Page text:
Retaliatory tariffs of 25% were slapped on imports of American Whiskey and Bourbon into the EU back in mid-2018. Since then U.S. spirits exports were down 23% to $1.4 billion. American Whiskey exports were down 29% to 846 million during the same period.
Those tariffs were scheduled to double to 50% on June 1, 2021 if nothing happened. Distillers and their representatives across the U.S. have been fighting to have those new tariffs stopped and the old tariffs removed. Though the existing tariffs are still in place the looming doubling from 25% to 50% tariff has temporarily been halted.
June 1, 2021 Doubling of Tariffs Narrowly Averted
“This news couldn’t come soon enough,” said President and CEO of the Distilled Spirits Council of the United State – DISCUS Chris Swonger. “Distillers across the United States are breathing a huge sigh of relief after bracing for a 50 percent tariff on American Whiskeys in just a matter of days that would have forced many craft distillers out of the EU market.
“We recognize there is still work to be done to get EU and U.S. spirits back to zero for zero tariffs. We greatly appreciate the Biden administration’s ongoing efforts to resolve these longstanding trade disputes and reduce the economic pain felt by those industries unfairly caught in the middle.”
“This is welcome news as distillers in Kentucky and across America were perilously close to a crippling blow on European exports,” Kentucky Distillers’ Association President Eric Gregory said. “This gives both sides some breathing room to return to free and fair trade and once again level the playing field for Kentucky’s signature spirit.
“We deeply appreciate the leadership the Biden Administration, Congressmen John Yarmuth and Andy Barr, Kentucky Gov. Andy Beshear and all global leaders who are working to resolve this ongoing trade dispute that has slashed exports and jeopardized the certainty of our largest overseas markets.”
Tariffs imposed on U.S. spirits slashed Kentucky Bourbon exports by 35% in 2020, with shipments to the European Union plummeting by nearly 50%. Sales to the U.K., formerly Kentucky’s largest market in the EU, also have been decimated by 50%.
Distilleries in 36 states exported whiskey in 2020, with Tennessee ranking first followed by Kentucky. Total American Whiskey exports reported a similar downturn, declining 29% from 2018 to 2020. U.S. whiskey exports to the EU fell sharply 37% in that time and sank 53% to the U.K.
“We are obviously thrilled that discussions have started and both sides are committed to resolving this issue by the end of the year,” Gregory said. “We look forward to getting back to zero tariffs and what we do best – crafting the finest Bourbon for all the world to enjoy.”
As we mentioned above these tariffs have nothing to do with American Whiskey or Bourbon. The retaliatory tariffs are about steel and aluminum. Here is joint statement from the United States-European Union.
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Joint United States-European Union Statement on Addressing Global Steel and Aluminum Excess Capacity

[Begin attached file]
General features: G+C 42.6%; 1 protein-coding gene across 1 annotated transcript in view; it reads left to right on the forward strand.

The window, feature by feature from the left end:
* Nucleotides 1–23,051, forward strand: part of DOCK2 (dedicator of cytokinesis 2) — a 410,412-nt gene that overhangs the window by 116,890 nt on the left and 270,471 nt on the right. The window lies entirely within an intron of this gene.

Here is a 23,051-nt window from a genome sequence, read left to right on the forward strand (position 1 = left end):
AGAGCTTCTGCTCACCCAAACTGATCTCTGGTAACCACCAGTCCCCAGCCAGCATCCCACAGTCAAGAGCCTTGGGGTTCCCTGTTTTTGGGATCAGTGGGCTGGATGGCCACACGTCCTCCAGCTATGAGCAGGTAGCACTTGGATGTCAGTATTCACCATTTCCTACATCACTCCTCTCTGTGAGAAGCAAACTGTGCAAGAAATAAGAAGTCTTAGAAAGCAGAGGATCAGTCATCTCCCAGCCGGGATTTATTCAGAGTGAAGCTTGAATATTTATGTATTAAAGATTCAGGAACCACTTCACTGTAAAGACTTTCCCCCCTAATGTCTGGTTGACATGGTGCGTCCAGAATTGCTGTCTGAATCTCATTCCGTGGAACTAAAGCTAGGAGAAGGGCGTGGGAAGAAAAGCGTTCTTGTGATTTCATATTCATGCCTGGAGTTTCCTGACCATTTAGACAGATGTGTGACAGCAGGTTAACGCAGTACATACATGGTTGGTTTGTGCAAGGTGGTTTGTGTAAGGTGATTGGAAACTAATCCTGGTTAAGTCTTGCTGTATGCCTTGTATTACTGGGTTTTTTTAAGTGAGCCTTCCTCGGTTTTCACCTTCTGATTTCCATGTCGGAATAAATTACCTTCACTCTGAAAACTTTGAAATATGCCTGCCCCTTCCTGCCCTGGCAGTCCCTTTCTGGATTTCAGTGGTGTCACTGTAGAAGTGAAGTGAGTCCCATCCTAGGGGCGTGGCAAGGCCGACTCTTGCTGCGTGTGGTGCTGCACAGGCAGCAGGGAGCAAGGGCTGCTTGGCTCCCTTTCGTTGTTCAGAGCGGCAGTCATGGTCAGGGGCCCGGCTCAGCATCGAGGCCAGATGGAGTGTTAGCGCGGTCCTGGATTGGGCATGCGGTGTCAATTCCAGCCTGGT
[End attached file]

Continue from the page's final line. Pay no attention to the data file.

United States Trade Representative Katherine Tai, U.S. Secretary of Commerce Gina M. Raimondo, and European Commission Executive Vice President Valdis Dombrovskis today announced the start of discussions to address global steel and aluminum excess capacity. During a virtual meeting last week, the leaders acknowledged the need for effective solutions that preserve our critical industries, and agreed to chart a path that ends the WTO disputes following the U.S. application of tariffs on imports from the EU under section 232.
Ambassador Tai, Secretary Raimondo, and Executive Vice President Dombrovskis acknowledged the impact on their industries stemming from global excess capacity driven largely by third parties. The distortions that result from this excess capacity pose a serious threat to the market-oriented EU and U.S. steel and aluminum industries and the workers in those industries. They agreed that, as the United States and EU Member States are allies and partners, sharing similar national security interests as democratic, market economies, they can partner to promote high standards, address shared concerns, and hold countries like China that support trade-distorting policies to account.
They agreed to enter into discussions on the mutual resolution of concerns in this area that addresses steel and aluminum excess capacity and the deployment of effective solutions, including appropriate trade measures, to preserve our critical industries. To ensure the most constructive environment for these joint efforts, they agreed to avoid changes on these issues that negatively affect bilateral trade. They committed to engaging in these discussions expeditiously to find solutions before the end of the year that will demonstrate how the U.S. and EU can address excess capacity, ensure the long-term viability of our steel and aluminum industries, and strengthen our democratic alliance.
Brown-Forman Statement About the Tariffs
We are encouraged by today’s agreement between the U.S. and the EU to avoid the doubling of tariffs on American whiskey. We applaud the Biden Administration and its EU counterparts for this positive step forward. However, American whiskey still remains subject to 25% retaliatory tariffs in the EU and UK. We remain hopeful that the negotiators will build on the progress that’s been made and ultimately secure a removal of tariffs on American whiskey.